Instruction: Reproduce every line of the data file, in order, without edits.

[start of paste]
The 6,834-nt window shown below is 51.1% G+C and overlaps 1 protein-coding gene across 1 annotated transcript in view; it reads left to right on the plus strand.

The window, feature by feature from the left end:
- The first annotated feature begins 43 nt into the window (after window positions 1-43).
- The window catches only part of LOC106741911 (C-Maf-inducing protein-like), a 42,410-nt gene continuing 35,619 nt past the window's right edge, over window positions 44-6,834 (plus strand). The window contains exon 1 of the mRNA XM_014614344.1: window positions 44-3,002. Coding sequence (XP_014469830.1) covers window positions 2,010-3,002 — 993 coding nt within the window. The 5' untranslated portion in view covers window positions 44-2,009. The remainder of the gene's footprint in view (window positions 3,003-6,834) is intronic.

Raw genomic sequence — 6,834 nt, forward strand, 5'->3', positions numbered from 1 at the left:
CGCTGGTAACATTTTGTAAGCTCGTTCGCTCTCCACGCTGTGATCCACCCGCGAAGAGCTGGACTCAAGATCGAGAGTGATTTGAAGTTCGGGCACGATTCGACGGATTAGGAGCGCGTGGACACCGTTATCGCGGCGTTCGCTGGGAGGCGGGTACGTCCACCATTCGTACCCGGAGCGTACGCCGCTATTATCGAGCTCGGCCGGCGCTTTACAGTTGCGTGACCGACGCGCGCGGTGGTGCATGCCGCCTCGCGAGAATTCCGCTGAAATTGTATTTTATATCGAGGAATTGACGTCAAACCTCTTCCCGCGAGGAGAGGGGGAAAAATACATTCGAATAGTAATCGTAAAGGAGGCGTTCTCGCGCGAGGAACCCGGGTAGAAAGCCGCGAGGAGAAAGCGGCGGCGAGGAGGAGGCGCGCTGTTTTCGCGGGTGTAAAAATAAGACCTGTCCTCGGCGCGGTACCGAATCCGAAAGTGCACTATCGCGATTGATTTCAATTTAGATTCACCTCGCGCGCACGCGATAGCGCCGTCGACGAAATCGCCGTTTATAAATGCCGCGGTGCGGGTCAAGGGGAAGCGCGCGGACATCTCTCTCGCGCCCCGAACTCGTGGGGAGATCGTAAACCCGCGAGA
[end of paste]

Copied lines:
The 6,834-nt window shown below is 51.1% G+C and overlaps 1 protein-coding gene across 1 annotated transcript in view; it reads left to right on the plus strand.

The window, feature by feature from the left end:
- The first annotated feature begins 43 nt into the window (after window positions 1-43).
- The window catches only part of LOC106741911 (C-Maf-inducing protein-like), a 42,410-nt gene continuing 35,619 nt past the window's right edge, over window positions 44-6,834 (plus strand). The window contains exon 1 of the mRNA XM_014614344.1: window positions 44-3,002. Coding sequence (XP_014469830.1) covers window positions 2,010-3,002 — 993 coding nt within the window. The 5' untranslated portion in view covers window positions 44-2,009. The remainder of the gene's footprint in view (window positions 3,003-6,834) is intronic.

Raw genomic sequence — 6,834 nt, forward strand, 5'->3', positions numbered from 1 at the left:
CGCTGGTAACATTTTGTAAGCTCGTTCGCTCTCCACGCTGTGATCCACCCGCGAAGAGCTGGACTCAAGATCGAGAGTGATTTGAAGTTCGGGCACGATTCGACGGATTAGGAGCGCGTGGACACCGTTATCGCGGCGTTCGCTGGGAGGCGGGTACGTCCACCATTCGTACCCGGAGCGTACGCCGCTATTATCGAGCTCGGCCGGCGCTTTACAGTTGCGTGACCGACGCGCGCGGTGGTGCATGCCGCCTCGCGAGAATTCCGCTGAAATTGTATTTTATATCGAGGAATTGACGTCAAACCTCTTCCCGCGAGGAGAGGGGGAAAAATACATTCGAATAGTAATCGTAAAGGAGGCGTTCTCGCGCGAGGAACCCGGGTAGAAAGCCGCGAGGAGAAAGCGGCGGCGAGGAGGAGGCGCGCTGTTTTCGCGGGTGTAAAAATAAGACCTGTCCTCGGCGCGGTACCGAATCCGAAAGTGCACTATCGCGATTGATTTCAATTTAGATTCACCTCGCGCGCACGCGATAGCGCCGTCGACGAAATCGCCGTTTATAAATGCCGCGGTGCGGGTCAAGGGGAAGCGCGCGGACATCTCTCTCGCGCCCCGAACTCGTGGGGAGATCGTAAACCCGCGAGA